History Center Presents Civil War Medicine Program September 15

Thursday, August 22, 2013

The Chattanooga History Center will present From the Journal of a Confederate Nurse for ages 8 and up at 2:30-4:00pm on Sunday, September 15th, at the Center. The program will be led by CHC History Educator, Caroline Sunderland. The fee is $10 for 1 parent and 1 child ($5 for CHC members). Each child must be accompanied by an adult. Space is limited and pre-registration is required by Thursday, September 12th. Call 423-265-3247 to register.

This program offers a great opportunity for family members to explore history together.

Parents, grandparents, or other relatives or caregivers are invited to accompany their youngsters in taking a then-and-now look at the practice of medicine. They will be guided by an historic interpreter dressed as Civil War nurse Kate Cumming might have been. Using Kate's journal, participants will learn about the importance of research based on primary sources, and the potential importance of journaling. There will be fun activities and an examination of the authentic Civil War field surgeon's kit to be used in the CHC's new exhibit.

In1862, Confederate nurse Kate Cumming served the wounded in the Chattanooga area. As the Union Army moved toward Chattanooga, Kate moved south into Georgia, where she worked at several locations receiving the southern wounded. She continued to move with the front line of battle throughout the war. She recorded in her journal the work performed in the wartime hospitals, including the field tent hospitals. Much of what is known today about Civil War medicine comes to us through Kate's journal.


Chester Martin Remembers Chattanooga Christmases In War Times

Today as I begin this writing it has been exactly 76 years since that terrible attack on our U.S. Naval Base at Pearl Harbor, Hawaii.  Admiral Kimmell was stunned when he saw the skies filled with Japanese attack aircraft on that fateful Sunday morning and could scarcely imagine, nor face, the reality of what was taking place. Long rumored, the U.S. was very skeptical that ... (click for more)

Chester Martin Remembers McCallie And Georgia Avenues

The intersection of McCallie and Georgia Avenues used to be a very small bit like Main and Market, though you would never make that comparison today. McCallie at Georgia was never a commercial center like the Main and Market intersection, but was famous for several tall church steeples that were once there and rather close together. Only one of those steeples remains in place - ... (click for more)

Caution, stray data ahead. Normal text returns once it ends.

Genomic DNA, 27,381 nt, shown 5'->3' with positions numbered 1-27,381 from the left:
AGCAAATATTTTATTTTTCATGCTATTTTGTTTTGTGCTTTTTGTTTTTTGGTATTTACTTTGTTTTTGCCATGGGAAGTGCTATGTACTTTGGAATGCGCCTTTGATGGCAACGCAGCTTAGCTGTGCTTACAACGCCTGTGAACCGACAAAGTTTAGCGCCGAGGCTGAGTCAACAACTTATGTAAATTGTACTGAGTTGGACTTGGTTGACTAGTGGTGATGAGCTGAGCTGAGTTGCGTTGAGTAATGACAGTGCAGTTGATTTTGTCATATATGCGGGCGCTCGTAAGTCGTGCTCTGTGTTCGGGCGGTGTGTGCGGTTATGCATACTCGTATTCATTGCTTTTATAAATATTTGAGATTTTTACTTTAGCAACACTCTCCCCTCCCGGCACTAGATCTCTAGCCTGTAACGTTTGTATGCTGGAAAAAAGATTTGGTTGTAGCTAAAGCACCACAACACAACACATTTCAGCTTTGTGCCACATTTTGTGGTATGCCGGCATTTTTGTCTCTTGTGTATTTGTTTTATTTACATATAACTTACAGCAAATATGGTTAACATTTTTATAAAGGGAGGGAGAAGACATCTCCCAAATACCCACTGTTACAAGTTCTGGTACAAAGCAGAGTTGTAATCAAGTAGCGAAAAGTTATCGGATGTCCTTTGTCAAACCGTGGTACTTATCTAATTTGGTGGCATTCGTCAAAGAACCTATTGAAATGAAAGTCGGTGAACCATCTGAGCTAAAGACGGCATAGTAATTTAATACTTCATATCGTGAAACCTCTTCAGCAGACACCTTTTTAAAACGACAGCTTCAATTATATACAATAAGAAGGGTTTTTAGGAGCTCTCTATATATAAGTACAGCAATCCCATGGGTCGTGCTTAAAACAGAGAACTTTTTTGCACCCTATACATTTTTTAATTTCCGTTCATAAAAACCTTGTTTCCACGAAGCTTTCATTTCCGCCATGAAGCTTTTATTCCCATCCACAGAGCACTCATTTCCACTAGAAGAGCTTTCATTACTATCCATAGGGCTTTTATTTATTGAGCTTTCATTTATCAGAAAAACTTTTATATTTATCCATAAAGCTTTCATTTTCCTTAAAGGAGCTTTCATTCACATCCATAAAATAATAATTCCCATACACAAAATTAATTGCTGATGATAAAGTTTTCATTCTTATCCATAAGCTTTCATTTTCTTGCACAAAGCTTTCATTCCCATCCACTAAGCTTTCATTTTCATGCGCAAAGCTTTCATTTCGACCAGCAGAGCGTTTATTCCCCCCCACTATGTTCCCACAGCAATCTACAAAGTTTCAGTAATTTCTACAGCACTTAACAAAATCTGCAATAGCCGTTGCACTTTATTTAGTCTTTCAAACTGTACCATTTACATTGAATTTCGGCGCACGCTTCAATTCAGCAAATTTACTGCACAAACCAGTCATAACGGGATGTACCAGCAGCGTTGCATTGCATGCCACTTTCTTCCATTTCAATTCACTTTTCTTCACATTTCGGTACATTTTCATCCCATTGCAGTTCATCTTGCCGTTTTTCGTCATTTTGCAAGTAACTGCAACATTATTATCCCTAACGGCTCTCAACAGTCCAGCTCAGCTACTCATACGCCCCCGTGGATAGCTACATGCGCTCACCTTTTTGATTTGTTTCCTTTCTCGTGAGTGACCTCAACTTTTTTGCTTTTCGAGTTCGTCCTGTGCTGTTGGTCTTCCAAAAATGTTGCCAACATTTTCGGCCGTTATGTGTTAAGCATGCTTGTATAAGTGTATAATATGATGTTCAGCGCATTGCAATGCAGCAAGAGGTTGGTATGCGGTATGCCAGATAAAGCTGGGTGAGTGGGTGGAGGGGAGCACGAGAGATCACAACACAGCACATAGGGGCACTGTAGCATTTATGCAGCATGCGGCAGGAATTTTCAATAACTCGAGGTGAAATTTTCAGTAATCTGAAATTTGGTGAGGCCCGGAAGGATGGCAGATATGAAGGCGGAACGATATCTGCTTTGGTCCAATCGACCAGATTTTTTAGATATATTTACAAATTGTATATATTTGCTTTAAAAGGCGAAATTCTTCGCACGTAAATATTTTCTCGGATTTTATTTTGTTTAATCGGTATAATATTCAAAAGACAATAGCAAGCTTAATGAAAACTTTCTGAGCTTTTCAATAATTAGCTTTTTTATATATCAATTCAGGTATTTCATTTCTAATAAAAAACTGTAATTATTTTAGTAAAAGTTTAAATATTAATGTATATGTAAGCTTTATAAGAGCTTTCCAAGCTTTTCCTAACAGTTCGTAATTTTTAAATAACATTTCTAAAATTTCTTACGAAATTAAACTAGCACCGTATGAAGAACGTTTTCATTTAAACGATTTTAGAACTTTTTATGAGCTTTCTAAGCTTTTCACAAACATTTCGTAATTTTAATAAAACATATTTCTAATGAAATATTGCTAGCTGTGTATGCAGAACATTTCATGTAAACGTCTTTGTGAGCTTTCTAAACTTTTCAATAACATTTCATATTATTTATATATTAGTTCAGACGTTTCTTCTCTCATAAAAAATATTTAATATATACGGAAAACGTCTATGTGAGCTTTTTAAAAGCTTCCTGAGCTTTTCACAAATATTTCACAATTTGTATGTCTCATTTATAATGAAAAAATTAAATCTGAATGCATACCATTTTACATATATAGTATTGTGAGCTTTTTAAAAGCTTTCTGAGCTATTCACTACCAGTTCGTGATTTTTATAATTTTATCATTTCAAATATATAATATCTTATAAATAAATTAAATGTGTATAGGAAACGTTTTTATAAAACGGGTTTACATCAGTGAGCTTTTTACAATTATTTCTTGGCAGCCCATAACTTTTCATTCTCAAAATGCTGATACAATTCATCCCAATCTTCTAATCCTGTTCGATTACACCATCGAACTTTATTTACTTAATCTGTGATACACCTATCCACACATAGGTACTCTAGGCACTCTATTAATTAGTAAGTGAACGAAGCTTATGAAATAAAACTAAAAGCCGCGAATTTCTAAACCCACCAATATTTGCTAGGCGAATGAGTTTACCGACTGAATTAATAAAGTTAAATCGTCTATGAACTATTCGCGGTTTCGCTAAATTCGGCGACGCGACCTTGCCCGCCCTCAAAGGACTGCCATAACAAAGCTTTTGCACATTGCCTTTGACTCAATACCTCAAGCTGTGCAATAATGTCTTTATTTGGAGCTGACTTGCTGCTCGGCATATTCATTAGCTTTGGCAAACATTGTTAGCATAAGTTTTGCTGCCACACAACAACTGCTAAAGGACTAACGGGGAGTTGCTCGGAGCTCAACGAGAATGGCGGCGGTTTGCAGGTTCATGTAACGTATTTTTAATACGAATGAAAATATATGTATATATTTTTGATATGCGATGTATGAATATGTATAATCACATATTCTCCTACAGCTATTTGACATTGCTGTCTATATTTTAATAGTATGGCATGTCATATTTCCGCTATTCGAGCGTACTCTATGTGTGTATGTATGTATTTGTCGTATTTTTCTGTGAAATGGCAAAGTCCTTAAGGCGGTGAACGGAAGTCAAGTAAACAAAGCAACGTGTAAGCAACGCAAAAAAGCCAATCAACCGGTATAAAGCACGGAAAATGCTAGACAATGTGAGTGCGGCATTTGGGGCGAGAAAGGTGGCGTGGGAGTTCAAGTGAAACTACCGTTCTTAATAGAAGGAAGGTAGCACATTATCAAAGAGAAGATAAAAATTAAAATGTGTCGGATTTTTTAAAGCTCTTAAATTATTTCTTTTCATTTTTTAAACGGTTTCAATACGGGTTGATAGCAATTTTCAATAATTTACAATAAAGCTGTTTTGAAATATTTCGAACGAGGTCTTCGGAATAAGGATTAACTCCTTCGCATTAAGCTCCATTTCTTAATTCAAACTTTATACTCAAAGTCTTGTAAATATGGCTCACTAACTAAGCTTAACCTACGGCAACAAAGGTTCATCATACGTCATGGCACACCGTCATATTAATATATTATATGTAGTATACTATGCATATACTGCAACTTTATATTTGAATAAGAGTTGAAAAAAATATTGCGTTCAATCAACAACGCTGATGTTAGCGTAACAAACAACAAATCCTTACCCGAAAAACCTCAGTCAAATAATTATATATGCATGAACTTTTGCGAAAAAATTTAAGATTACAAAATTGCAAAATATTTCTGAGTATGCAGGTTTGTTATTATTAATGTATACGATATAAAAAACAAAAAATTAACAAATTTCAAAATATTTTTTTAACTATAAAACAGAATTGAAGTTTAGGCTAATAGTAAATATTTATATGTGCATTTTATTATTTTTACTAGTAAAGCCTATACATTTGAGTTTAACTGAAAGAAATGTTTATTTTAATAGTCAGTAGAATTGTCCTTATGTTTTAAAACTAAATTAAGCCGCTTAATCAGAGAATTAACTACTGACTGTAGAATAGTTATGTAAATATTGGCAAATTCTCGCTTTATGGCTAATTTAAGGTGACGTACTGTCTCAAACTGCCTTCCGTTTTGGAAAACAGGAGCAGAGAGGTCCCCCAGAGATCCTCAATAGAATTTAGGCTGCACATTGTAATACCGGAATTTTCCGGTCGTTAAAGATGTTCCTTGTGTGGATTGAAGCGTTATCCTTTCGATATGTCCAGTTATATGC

1 Killed, Another Injured In Shooting On The Southside Early Sunday Morning; Delivery Driver Carjacked On Southside Earlier

One person was killed and a second person injured in a shooting on the Southside early Sunday morning. The victims are Sharone Porter, 22, who was killed, and Torrie Porter, 24, who had non-life threatening injuries.  At 2:47 a.m., Chattanooga Police responded to 1400 Cowart St.  on a person shot. Upon arrival, Chattanooga Police found two victims suffering ... (click for more)

Bradley County Deputy Shoots And Kills Stabbing Suspect At Charleston

A Bradley County deputy shot and killed a man who was a suspect in a stabbing early Sunday morning. The Sheriff's Office said, "At approximately 11:54 p.m. on Saturday, a call was received at the Cleveland/Bradley County 911 Center to report a stabbing at a residence on Leyland Drive in Charleston. "The caller indicated a male had been stabbed and another male had fled from ... (click for more)

The Growing Monopoly

Over the last decade, five tech giants have risen to the top, and created, discovered and invented services and products that have made these companies worth billions today. Those five, of course, are Facebook, Apple, Amazon, Microsoft, and Google. Each of these companies are responsible for several products and services that we use in our everyday lives. They have devoured the ... (click for more)

Roy Exum: The Last Day Of School

AUTHOR’S NOTE: This story first appeared in the Chattanooga News-Free Press in the late 1970s and every year about this time I am asked repeatedly about it. It is far and away the most famous story I have ever written – copies have been sent to me from numerous foreign countries, it’s included in teaching manuals and people I haven’t seen in years get in touch when they read it ... (click for more)